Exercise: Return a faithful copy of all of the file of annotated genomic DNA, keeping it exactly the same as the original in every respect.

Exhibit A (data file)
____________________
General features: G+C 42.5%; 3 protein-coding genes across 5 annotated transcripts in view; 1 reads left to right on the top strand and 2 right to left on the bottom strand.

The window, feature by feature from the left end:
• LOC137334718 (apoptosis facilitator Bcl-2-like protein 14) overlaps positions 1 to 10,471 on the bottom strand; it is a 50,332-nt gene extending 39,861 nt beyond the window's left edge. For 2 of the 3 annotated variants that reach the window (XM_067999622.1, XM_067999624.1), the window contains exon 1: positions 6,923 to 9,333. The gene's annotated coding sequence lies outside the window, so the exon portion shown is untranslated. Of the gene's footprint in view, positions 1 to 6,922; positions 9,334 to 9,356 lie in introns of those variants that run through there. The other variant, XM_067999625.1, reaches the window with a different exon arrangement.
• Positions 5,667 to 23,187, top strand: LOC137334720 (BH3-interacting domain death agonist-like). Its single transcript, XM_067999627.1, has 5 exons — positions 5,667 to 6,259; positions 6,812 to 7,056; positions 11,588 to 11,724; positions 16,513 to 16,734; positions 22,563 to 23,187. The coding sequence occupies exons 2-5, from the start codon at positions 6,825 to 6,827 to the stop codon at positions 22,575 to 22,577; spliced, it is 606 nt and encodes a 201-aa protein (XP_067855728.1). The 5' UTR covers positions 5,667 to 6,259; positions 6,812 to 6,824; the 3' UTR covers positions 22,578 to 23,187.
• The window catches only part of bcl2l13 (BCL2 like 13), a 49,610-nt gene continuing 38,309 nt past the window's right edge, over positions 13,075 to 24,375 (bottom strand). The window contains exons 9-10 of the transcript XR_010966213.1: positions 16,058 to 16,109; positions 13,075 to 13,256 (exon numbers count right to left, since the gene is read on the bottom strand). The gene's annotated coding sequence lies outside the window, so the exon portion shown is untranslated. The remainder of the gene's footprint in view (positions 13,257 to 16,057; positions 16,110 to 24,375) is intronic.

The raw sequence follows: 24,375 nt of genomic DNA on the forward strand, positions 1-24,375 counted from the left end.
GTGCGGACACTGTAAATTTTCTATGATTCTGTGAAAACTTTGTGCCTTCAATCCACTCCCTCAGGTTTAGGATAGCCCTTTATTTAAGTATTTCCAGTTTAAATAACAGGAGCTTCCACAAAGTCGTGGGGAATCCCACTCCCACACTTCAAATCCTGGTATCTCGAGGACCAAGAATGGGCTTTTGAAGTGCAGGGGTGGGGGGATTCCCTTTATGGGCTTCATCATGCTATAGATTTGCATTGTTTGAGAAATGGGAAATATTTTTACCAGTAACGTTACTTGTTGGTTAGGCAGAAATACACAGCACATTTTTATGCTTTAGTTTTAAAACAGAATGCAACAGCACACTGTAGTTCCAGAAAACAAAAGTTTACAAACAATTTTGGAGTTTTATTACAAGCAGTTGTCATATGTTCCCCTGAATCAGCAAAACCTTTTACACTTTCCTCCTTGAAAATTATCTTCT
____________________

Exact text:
General features: G+C 42.5%; 3 protein-coding genes across 5 annotated transcripts in view; 1 reads left to right on the top strand and 2 right to left on the bottom strand.

The window, feature by feature from the left end:
• LOC137334718 (apoptosis facilitator Bcl-2-like protein 14) overlaps positions 1 to 10,471 on the bottom strand; it is a 50,332-nt gene extending 39,861 nt beyond the window's left edge. For 2 of the 3 annotated variants that reach the window (XM_067999622.1, XM_067999624.1), the window contains exon 1: positions 6,923 to 9,333. The gene's annotated coding sequence lies outside the window, so the exon portion shown is untranslated. Of the gene's footprint in view, positions 1 to 6,922; positions 9,334 to 9,356 lie in introns of those variants that run through there. The other variant, XM_067999625.1, reaches the window with a different exon arrangement.
• Positions 5,667 to 23,187, top strand: LOC137334720 (BH3-interacting domain death agonist-like). Its single transcript, XM_067999627.1, has 5 exons — positions 5,667 to 6,259; positions 6,812 to 7,056; positions 11,588 to 11,724; positions 16,513 to 16,734; positions 22,563 to 23,187. The coding sequence occupies exons 2-5, from the start codon at positions 6,825 to 6,827 to the stop codon at positions 22,575 to 22,577; spliced, it is 606 nt and encodes a 201-aa protein (XP_067855728.1). The 5' UTR covers positions 5,667 to 6,259; positions 6,812 to 6,824; the 3' UTR covers positions 22,578 to 23,187.
• The window catches only part of bcl2l13 (BCL2 like 13), a 49,610-nt gene continuing 38,309 nt past the window's right edge, over positions 13,075 to 24,375 (bottom strand). The window contains exons 9-10 of the transcript XR_010966213.1: positions 16,058 to 16,109; positions 13,075 to 13,256 (exon numbers count right to left, since the gene is read on the bottom strand). The gene's annotated coding sequence lies outside the window, so the exon portion shown is untranslated. The remainder of the gene's footprint in view (positions 13,257 to 16,057; positions 16,110 to 24,375) is intronic.

The raw sequence follows: 24,375 nt of genomic DNA on the forward strand, positions 1-24,375 counted from the left end.
GTGCGGACACTGTAAATTTTCTATGATTCTGTGAAAACTTTGTGCCTTCAATCCACTCCCTCAGGTTTAGGATAGCCCTTTATTTAAGTATTTCCAGTTTAAATAACAGGAGCTTCCACAAAGTCGTGGGGAATCCCACTCCCACACTTCAAATCCTGGTATCTCGAGGACCAAGAATGGGCTTTTGAAGTGCAGGGGTGGGGGGATTCCCTTTATGGGCTTCATCATGCTATAGATTTGCATTGTTTGAGAAATGGGAAATATTTTTACCAGTAACGTTACTTGTTGGTTAGGCAGAAATACACAGCACATTTTTATGCTTTAGTTTTAAAACAGAATGCAACAGCACACTGTAGTTCCAGAAAACAAAAGTTTACAAACAATTTTGGAGTTTTATTACAAGCAGTTGTCATATGTTCCCCTGAATCAGCAAAACCTTTTACACTTTCCTCCTTGAAAATTATCTTCT